AT THIS important moment, while the United States and the Soviet Union teeter on the brink of a new strategic arms treaty, the chinese have gone public with a bizarre proposal to help the United States verify a SALT agreement. The Chinese no doubt knew theirproposal was was unacceptable, which makes you wonder why they floated it. What they proposed was to let the United States supply the technology and training with which they themselves could moinior certain Soviet missile activites and then report the findings back to Washington. Northing smacking of an American facility would have been allowed on Chinese soil. The Chinese would be running the whole show.
Presumably the Chinese understand well that the United States' loss of important missile-monitoring installations in Iran has set the administration on a frantic hunt for other ways to verify a treaty adequately and to convince the Senate that they have succeeded. One can even guess that, despited the U.S. government's profession of no interest at the monent, some Americans will look at the map, and at the political geograpy too, and wonder why it would not make sense to see just what the Chinese have in mind. But given the intense rivalry between Moscow and Peking and given Soviet apprehensions-only partly contrived-about possible Sino-American military cooperation, it would be a terrible idea. To embark on such cooperation now, and it in the super-sensitive strategic area, could put the whole SALT process at risk.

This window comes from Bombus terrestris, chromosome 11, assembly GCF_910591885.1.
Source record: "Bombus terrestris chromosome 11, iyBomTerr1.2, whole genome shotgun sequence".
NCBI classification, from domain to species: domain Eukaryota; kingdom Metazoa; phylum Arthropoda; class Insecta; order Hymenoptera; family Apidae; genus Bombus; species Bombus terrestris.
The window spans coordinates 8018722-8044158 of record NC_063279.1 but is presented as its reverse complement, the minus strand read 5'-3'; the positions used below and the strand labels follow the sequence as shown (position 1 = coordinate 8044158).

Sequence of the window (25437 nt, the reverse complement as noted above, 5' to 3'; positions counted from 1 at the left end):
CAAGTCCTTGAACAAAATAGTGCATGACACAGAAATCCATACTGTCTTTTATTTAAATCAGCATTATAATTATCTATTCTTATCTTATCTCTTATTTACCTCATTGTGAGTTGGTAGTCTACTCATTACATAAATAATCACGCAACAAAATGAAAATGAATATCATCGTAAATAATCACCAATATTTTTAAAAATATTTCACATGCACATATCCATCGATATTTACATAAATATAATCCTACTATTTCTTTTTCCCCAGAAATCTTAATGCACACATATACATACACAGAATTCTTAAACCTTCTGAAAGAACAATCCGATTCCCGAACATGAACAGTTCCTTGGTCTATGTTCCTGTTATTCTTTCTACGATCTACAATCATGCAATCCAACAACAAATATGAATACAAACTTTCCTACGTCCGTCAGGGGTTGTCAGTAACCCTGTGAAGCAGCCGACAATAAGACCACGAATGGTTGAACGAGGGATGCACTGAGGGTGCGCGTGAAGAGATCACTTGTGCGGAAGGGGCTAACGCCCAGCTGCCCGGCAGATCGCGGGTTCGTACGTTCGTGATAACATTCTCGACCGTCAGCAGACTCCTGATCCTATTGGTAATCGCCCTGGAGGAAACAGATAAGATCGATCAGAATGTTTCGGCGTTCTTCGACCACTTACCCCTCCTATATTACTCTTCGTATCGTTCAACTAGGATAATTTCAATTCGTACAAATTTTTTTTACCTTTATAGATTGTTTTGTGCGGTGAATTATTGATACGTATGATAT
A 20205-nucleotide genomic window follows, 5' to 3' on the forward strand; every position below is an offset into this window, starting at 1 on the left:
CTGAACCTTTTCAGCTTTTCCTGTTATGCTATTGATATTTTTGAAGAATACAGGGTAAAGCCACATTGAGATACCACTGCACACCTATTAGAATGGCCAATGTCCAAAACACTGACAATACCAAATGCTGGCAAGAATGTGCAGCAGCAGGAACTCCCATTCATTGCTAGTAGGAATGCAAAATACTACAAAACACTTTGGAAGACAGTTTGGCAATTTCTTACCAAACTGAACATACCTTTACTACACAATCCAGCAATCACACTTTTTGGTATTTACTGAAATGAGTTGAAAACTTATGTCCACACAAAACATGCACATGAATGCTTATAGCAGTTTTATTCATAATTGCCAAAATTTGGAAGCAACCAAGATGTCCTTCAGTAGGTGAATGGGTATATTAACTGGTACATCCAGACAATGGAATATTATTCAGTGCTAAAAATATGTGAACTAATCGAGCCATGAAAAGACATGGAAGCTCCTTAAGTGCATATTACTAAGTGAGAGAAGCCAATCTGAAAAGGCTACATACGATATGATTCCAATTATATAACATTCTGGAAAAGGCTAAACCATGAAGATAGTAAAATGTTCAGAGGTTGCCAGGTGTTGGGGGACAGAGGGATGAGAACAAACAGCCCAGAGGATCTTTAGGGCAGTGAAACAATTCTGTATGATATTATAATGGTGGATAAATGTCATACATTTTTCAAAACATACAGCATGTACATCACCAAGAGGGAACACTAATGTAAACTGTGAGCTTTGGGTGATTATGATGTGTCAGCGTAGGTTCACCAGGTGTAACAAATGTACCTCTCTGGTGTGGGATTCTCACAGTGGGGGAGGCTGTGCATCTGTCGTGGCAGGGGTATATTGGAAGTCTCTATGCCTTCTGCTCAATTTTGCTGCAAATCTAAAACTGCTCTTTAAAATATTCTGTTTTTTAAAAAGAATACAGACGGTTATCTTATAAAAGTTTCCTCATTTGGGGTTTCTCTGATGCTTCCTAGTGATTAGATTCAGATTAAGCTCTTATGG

Moreover, the Chinese, by monitoring SALT, would have a tap hand on a critical channel of Soviet-American relations: an impossible position for either great power to put itself in. Would the Chinese pass on all information monitored? Would the Americans rely on it? Would the Russians be tempted to dismiss reports of violations as Chinese provocations? There are dozens of scenarios, all of them unnerving. However superfically plausible the idea of Chinese monitoring maybe, it is suspect at the core.
But this is not to dismiss for all time the idea of eventual Chinese participation in international nuclear controls. Determined to build up their own nuclear arenal, the Chinese have rejected as a great-power conspiracy all past efforts to draw them into the discipline that the other nations have come to accept, at least in principle, as essential to their and the world's security. If the Chinese were indeed ready to change their mind, that would be a healthy development.
The place for them to start, however, is not by trying to insinuate themselves into the middle of the Soviet-American strategic balance. The proper starting point would be to say, accept the ban most other nations have accepted on atmospheric nuclear testing. Then the Chinese could accepted the nuclear non-proliferation treaty. Then they might edge into negotiations with other nuclear powers to better stabileze the strategic relationship between them. In the contest of controls affecting China's own nuclear establishment, participation in monitoring would be welcome and even essential. Otherwise, its proposal seems just a clumsy joke.